During our research, we even encountered generic calcium glycerophosphate supplements for as little as $16 per 120-capsule bottle. And this is to say nothing of common over-the-counter antacid medications like Tums (calcium carbonate), baking soda (sodium bicarbonate), Prilosec (omeprazole), Zantac (ranitidine hydrochloride), and Pepcid (famotidine).
Given all of these different formulations and price points, how can you make the most informed decision possible? It might largely come down to which option works best for your individual symptoms—with the help of your primary care physician, of course. How so?
Geek.com points out that if you’re especially susceptible to diarrhea, you might want to avoid products containing magnesium, while those suffering from constipation might be wary of antacids containing aluminum.
Outside of this, interviewed for a Health.com article, Mitchell Cappell, MD, Ph.D., chief of gastroenterology at Beaumont Hospital in Royal Oak, Michigan, points out that antacids like these have been around for decades, are relatively inexpensive, work quickly, and are typically effective for relieving reflux-related heartburn.
You can also take them long-term, and there often aren't many side effects, "But you have to take a lot of antacids because they are not as powerful as other heartburn remedies," he emphasizes.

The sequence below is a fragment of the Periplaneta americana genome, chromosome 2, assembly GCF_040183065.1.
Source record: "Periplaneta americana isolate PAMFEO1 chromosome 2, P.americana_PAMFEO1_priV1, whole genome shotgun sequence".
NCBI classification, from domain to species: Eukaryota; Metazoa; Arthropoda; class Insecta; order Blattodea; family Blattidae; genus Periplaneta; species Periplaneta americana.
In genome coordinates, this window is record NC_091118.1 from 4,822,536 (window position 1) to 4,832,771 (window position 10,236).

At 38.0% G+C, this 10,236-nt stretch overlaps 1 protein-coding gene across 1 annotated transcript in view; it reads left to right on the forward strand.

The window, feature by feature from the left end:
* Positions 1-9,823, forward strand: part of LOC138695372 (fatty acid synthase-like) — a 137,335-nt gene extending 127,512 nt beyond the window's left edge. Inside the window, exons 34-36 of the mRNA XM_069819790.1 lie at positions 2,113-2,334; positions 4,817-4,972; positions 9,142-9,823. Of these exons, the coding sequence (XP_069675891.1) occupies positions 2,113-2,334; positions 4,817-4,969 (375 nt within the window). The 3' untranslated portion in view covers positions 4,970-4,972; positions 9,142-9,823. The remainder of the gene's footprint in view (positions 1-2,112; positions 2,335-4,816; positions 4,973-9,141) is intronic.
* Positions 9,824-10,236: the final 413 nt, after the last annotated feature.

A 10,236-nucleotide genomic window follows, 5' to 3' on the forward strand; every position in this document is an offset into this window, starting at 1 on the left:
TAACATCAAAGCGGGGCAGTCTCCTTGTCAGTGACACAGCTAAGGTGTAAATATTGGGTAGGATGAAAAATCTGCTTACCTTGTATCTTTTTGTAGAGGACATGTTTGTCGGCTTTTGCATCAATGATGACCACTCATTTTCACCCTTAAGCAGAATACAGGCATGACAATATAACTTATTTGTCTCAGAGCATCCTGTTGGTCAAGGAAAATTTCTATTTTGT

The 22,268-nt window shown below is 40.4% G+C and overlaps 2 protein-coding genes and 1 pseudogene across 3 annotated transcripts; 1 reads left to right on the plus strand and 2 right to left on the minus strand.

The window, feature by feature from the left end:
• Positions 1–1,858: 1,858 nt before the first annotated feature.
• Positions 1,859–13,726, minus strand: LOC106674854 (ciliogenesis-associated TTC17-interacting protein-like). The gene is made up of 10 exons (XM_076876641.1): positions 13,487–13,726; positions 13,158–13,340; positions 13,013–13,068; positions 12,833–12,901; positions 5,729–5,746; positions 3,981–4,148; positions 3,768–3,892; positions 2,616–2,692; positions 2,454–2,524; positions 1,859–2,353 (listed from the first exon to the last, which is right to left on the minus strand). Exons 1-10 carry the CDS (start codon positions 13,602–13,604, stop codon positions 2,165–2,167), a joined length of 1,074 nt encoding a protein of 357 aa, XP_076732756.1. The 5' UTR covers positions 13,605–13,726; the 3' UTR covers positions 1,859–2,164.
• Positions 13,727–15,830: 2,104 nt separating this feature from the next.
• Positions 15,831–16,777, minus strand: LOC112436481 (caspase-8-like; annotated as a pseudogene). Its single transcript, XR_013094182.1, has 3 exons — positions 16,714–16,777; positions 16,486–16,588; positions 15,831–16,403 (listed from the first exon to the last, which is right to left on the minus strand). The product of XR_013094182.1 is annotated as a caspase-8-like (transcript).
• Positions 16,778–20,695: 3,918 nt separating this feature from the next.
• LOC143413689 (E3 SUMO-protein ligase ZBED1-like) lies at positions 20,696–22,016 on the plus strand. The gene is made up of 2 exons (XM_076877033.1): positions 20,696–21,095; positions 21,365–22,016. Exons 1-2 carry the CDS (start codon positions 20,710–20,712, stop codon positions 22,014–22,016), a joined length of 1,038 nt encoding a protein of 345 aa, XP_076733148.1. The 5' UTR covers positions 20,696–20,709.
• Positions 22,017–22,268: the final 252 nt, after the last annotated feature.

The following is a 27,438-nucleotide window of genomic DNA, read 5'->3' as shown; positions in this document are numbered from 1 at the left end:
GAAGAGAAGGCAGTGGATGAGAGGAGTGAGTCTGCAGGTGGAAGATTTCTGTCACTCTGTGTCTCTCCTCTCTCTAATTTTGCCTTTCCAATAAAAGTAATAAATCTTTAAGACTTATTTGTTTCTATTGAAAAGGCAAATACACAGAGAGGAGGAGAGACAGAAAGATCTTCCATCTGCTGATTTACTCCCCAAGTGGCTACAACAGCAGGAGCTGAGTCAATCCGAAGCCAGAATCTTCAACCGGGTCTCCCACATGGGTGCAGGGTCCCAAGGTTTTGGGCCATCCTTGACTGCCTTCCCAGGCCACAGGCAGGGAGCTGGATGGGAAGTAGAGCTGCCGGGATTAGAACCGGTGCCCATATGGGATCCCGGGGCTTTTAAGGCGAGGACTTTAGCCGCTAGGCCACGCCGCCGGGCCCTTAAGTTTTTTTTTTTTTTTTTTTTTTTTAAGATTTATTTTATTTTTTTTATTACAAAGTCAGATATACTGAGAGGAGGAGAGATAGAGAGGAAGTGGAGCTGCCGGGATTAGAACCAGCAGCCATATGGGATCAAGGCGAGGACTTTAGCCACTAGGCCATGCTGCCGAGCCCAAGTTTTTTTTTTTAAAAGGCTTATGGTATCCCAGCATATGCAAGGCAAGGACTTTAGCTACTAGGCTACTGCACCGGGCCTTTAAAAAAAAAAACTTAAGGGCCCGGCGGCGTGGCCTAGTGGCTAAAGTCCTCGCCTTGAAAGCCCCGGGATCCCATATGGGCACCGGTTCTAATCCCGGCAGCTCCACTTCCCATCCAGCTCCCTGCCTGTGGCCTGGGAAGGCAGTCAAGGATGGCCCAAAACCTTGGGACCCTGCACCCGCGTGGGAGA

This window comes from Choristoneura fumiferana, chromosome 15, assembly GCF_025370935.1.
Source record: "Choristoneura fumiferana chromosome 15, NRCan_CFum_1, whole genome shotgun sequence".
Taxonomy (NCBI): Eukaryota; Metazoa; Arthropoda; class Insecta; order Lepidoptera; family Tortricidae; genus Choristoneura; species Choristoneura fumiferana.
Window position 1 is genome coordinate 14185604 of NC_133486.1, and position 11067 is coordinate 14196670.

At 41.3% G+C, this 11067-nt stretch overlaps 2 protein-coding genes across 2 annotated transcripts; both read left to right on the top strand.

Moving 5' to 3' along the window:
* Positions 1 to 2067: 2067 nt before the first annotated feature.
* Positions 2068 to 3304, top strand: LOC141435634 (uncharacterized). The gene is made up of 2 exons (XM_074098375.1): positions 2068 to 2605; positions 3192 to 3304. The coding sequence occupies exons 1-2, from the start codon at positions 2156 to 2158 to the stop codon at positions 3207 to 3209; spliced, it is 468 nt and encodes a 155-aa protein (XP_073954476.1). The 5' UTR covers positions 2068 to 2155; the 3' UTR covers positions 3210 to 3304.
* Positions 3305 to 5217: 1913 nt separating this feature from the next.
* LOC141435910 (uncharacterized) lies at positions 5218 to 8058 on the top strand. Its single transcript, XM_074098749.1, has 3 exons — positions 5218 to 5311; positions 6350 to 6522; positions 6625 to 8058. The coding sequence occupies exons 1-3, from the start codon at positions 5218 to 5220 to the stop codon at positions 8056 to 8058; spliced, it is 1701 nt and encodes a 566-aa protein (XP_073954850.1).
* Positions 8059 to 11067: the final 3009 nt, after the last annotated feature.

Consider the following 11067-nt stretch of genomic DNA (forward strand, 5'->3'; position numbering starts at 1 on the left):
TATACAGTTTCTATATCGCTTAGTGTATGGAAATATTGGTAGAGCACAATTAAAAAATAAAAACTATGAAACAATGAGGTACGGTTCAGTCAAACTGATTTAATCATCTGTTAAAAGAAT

As a result, if you're experiencing ongoing (or especially painful) heartburn, you'll certainly want to speak with your doctor about exploring potentially stronger remedies. In the meantime, what should you do when it comes to Prelief?
Will Prelief Address Your Acid Reflux & Heartburn?
The bottom line is that Prelief comes from a company with many years in business, and who stands behind their supplement with a 30-day refund policy, regardless of the retailer you purchase from. On top of this, it comes with an overwhelmingly positive online customer reputation.
Just remember that frequent or especially painful heartburn could be an indication of more severe health concerns. So, if this is something you’re experiencing, be sure to make an appointment with your doctor.
And while you’re there, inquire about whether or not a calcium glycerophosphate antacid supplement like Prelief might provide meaningful relief, based on your specific diagnosis.
1 out 1 people found this review helpful
I have used the Prelief tablets whenever I ate proteins which seemed to make my IC worse. I was pleased with the results as long as I took them right before or right after I ate. I found a powder Prelief for coffee and wanted to try it for my coffee. The guaranteed satisfaction is not true. I called the "if you have questions" number and it seems there is only one person, Kim, that works there. I called back and she told me I would only get her. I asked if I sent a message online, she said it came to her. The powder Prelief would curl my cream. Kim told me she had no information on that and that I could google it to find out what I could do about it. I let her know I was wasting my packets trying alternate ways to put it in my coffee and she said to use it for other things so as not to waste it. I bought it specifically for coffee. She said, "I don't know what to tell you". I have tried contacting several times before online, which was never answered or emailed back. I am just writing this now before I put it out for other consumers to read. Don't buy Prelief packets for your coffee and don't expect that they are satisfaction guaranteed.
Bottom Line: Yes, I would recommend this to a friend